William Joseph Barre (1830 – 1867) was a prolific Irish architect who was responsible for many well known buildings in Belfast.* By the time he was thirty he had beaten numerous rivals to win the task of designing the Ulster Hall in Bedford Street, Belfast. It is a two-story painted stone building with a stucco front. It was opened in 1862 and at that time was one of the largest music halls in the British Isles, seating a maximum audience of 2000 people and facilitating as many as 250 performers.
It contains many items of historical interest, including the famous Mulholland Organ, the Ulster Hall’s centerpiece feature, which was presented to the people of Belfast by Andrew Mulholland, a wealthy industrialist and former Lord Mayor of Belfast in the 1860s.
The building was sold to the Belfast Corporation (now Belfast City Council) in 1902 for £13,500. By way of celebration Belfast Corporation commissioned a series of 13 oil paintings from J W Carey, in 1902.
During World War II, the hall was used extensively as a dance hall, providing entertainment for the US troops based in the province.
The Ulster Hall has played host to a wide variety of famous figures over the years; they range from Jenny Lind and Caruso to Charles Dickens and John McCormack, from Henry Irving, Randolph Churchill, Lord Carson and the Dalai Lama. In more recent years the names included: Billy Connolly, the Rolling Stones, Christy Moore and Led Zeppelin & Barry McGuigan.
The main hall is designed with wonderful acoustics in mind, giving the perfect platform to deliver keynote speeches or that special acoustic performance.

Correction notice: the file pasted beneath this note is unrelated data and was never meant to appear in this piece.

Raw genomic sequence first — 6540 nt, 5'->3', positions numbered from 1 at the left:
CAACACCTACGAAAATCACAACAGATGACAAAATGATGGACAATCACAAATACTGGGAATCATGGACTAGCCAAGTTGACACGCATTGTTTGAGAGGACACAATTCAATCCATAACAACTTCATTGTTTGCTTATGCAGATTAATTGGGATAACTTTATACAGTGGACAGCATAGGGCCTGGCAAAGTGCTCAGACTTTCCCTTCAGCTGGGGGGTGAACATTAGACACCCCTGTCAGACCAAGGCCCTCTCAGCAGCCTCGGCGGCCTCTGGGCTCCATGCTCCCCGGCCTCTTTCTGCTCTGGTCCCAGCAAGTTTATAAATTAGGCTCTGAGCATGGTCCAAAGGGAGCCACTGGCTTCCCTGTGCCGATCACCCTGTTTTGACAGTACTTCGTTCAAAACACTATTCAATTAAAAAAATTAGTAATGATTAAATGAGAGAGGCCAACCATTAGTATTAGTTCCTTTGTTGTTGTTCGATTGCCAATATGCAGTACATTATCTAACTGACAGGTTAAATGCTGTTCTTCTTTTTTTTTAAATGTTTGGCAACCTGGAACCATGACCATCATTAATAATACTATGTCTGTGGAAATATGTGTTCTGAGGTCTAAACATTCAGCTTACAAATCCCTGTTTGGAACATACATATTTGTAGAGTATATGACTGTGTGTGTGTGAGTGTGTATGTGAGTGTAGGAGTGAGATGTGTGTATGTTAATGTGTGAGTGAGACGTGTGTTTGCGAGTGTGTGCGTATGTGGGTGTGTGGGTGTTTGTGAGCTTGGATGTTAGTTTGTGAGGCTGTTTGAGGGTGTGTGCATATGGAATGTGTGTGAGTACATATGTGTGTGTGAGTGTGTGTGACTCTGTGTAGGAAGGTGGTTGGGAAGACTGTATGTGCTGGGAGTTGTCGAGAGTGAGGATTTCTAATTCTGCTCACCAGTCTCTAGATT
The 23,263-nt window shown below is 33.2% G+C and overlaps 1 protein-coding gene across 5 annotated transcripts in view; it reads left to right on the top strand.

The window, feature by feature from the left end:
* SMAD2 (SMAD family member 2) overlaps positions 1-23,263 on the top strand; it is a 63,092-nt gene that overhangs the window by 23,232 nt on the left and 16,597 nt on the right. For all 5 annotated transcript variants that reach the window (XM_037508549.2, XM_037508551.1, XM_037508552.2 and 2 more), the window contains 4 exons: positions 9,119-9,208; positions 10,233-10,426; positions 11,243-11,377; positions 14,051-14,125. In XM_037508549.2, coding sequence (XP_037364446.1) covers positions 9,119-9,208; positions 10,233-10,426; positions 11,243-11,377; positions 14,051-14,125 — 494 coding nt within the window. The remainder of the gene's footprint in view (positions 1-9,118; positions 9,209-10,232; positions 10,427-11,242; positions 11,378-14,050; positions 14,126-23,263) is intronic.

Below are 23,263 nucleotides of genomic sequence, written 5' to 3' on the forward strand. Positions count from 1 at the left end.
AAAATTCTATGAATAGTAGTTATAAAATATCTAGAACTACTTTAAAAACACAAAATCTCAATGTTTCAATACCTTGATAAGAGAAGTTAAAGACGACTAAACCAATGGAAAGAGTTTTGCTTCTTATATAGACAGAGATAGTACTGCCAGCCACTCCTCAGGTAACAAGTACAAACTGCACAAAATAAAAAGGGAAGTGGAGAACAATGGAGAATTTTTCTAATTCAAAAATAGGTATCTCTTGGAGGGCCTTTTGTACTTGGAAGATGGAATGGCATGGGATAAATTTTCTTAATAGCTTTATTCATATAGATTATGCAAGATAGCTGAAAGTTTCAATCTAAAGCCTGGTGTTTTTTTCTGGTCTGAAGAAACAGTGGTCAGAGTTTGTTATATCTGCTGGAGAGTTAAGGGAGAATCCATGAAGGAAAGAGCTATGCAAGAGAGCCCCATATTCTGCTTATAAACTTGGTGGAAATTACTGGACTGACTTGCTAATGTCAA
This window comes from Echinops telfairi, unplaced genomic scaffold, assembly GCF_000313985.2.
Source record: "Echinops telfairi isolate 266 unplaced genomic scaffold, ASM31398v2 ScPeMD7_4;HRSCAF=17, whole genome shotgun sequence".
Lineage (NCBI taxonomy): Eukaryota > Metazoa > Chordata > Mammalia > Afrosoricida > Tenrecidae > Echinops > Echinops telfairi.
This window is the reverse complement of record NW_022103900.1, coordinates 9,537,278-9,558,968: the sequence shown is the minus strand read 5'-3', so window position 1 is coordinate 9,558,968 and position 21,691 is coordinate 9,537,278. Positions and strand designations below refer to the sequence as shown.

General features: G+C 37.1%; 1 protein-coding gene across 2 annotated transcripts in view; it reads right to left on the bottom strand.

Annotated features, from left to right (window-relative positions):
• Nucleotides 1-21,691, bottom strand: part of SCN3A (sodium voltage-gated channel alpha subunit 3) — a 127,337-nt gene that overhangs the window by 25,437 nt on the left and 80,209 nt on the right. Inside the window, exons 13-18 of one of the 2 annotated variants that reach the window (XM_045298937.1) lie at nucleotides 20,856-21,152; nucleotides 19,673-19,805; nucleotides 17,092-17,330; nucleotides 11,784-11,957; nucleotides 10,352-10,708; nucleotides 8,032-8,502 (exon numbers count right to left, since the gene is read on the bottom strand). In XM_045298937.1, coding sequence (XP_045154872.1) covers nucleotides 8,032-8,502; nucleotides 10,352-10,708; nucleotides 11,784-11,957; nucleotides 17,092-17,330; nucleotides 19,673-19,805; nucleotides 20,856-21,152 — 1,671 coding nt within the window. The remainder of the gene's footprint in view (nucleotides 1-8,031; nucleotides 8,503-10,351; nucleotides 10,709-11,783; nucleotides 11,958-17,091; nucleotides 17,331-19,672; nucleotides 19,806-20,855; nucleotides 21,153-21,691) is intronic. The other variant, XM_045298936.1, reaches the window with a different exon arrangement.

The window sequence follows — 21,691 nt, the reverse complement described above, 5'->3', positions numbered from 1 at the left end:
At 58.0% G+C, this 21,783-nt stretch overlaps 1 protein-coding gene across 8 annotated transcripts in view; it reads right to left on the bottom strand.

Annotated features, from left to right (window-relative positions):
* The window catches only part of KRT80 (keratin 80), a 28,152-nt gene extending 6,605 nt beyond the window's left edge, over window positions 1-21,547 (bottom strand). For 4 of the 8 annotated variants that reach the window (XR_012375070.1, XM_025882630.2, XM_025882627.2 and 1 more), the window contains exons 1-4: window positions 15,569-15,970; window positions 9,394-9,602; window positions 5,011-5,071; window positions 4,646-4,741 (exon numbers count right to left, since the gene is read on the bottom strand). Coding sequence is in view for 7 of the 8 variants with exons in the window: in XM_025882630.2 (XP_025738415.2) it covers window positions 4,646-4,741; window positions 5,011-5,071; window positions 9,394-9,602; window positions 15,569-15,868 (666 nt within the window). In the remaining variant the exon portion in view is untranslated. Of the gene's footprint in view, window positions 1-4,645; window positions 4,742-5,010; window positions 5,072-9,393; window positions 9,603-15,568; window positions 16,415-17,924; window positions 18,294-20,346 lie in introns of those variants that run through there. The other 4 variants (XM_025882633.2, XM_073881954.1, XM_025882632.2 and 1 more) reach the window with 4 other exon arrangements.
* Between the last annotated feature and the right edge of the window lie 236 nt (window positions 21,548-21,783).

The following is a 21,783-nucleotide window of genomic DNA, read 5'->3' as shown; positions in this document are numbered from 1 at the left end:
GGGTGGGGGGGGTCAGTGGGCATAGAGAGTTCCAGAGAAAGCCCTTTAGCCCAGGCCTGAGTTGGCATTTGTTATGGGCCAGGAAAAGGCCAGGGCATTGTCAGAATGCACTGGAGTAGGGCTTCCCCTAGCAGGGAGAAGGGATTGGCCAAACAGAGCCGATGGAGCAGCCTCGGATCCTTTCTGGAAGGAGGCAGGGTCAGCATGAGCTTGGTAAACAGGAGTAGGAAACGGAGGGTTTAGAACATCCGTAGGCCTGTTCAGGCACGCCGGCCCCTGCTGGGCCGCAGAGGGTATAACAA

Finally after two years of renovation work the doors opened once more to Joe Public a week ago. The work involved cost a total of £7.43 million. The restoration included:
- new roof and floors
- internal redecoration
- new removable downstairs seating
- installation of new high-specification sound, heating, lighting and air-conditioning systems
- refurbished artist dressing rooms which will double up as education suites for schools and community groups
- up-graded toilet facilities.
The 13 large scale canvases by JW Carey, dealing with the history and mythology of the Belfast region are on display in new dedicated gallery space within the refurbished hall.
Yesterday I had the opportunity to tour the building with the Belfast Flickr Group.
Special thanks must go to Andy for organising the day and to Adam for his patience in taking us to every nook and cranny and answering all our questions.
In the main hall a sound and lighting rehearsal was in progress on stage for the event of the evening. Withlights flashing and dry ice rising at all angles, my attempts to capture some images were a FAIL! The Mulholland Organ was well hidden by a large screen. The boys with the big guns cameras no doubt did better than I did. Phil from iced coffee was there a few days ago and seemed to have the place all to himself. He has some lovely photos on his blog.
It was good to meet friends old and new, mull over the events of the day with a pint (for the non drivers) and a meal as we planned our next outing.
Ceiling renovation of St. George’s Church, Belfast